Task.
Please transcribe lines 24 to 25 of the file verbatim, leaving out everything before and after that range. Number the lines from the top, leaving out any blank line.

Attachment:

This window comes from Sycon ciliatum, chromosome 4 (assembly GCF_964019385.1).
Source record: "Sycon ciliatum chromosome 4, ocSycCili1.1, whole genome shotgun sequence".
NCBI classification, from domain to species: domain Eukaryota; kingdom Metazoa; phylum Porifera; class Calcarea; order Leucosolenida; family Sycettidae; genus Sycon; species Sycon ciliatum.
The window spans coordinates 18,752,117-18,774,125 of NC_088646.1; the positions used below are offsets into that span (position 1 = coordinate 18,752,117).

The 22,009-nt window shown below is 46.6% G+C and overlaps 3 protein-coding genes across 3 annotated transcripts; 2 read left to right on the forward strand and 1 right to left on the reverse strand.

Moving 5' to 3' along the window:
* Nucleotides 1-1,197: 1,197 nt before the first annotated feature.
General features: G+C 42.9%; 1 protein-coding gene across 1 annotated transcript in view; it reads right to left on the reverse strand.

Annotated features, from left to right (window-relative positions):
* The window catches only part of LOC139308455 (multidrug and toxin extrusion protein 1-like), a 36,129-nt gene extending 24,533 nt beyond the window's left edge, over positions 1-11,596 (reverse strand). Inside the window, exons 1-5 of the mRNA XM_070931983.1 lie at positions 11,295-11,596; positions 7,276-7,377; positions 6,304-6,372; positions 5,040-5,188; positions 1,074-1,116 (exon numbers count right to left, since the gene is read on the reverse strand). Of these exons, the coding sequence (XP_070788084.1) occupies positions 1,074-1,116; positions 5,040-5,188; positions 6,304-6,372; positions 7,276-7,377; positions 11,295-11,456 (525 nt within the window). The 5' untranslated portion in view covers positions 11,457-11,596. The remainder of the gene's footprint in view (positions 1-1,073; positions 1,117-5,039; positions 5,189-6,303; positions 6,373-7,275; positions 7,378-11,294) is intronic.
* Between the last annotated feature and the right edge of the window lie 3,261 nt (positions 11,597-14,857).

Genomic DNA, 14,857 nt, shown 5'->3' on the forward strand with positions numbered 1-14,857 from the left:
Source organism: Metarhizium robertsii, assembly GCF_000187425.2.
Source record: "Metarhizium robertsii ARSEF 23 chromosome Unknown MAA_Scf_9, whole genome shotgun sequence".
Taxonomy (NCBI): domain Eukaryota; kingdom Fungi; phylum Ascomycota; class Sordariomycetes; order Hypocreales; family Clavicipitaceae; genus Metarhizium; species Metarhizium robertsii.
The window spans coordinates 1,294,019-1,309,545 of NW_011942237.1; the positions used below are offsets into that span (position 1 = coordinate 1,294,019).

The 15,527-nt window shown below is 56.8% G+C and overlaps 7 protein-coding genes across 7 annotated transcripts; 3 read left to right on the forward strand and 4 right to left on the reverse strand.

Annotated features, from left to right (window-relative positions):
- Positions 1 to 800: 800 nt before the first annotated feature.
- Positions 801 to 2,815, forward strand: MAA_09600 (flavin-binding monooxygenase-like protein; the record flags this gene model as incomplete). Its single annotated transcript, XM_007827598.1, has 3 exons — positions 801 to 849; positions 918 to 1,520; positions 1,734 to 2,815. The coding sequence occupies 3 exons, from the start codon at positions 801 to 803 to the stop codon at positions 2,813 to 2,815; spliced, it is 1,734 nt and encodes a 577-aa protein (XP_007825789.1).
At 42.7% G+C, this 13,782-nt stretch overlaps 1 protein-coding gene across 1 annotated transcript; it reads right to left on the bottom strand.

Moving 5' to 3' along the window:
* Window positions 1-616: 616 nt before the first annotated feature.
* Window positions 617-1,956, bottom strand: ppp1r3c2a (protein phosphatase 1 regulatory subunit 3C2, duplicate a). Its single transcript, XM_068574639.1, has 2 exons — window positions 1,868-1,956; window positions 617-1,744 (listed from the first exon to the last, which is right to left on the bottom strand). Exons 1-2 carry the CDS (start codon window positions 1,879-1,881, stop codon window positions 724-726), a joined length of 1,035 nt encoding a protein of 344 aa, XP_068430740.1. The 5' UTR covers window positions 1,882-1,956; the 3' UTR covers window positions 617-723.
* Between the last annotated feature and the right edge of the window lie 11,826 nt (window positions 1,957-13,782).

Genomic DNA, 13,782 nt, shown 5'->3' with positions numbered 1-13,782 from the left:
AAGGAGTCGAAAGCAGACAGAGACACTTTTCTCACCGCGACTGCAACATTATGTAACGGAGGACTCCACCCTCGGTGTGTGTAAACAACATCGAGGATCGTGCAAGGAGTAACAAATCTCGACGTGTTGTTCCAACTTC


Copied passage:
* Window positions 617-1,956, bottom strand: ppp1r3c2a (protein phosphatase 1 regulatory subunit 3C2, duplicate a). Its single transcript, XM_068574639.1, has 2 exons — window positions 1,868-1,956; window positions 617-1,744 (listed from the first exon to the last, which is right to left on the bottom strand). Exons 1-2 carry the CDS (start codon window positions 1,879-1,881, stop codon window positions 724-726), a joined length of 1,035 nt encoding a protein of 344 aa, XP_068430740.1. The 5' UTR covers window positions 1,882-1,956; the 3' UTR covers window positions 617-723.
* Between the last annotated feature and the right edge of the window lie 11,826 nt (window positions 1,957-13,782).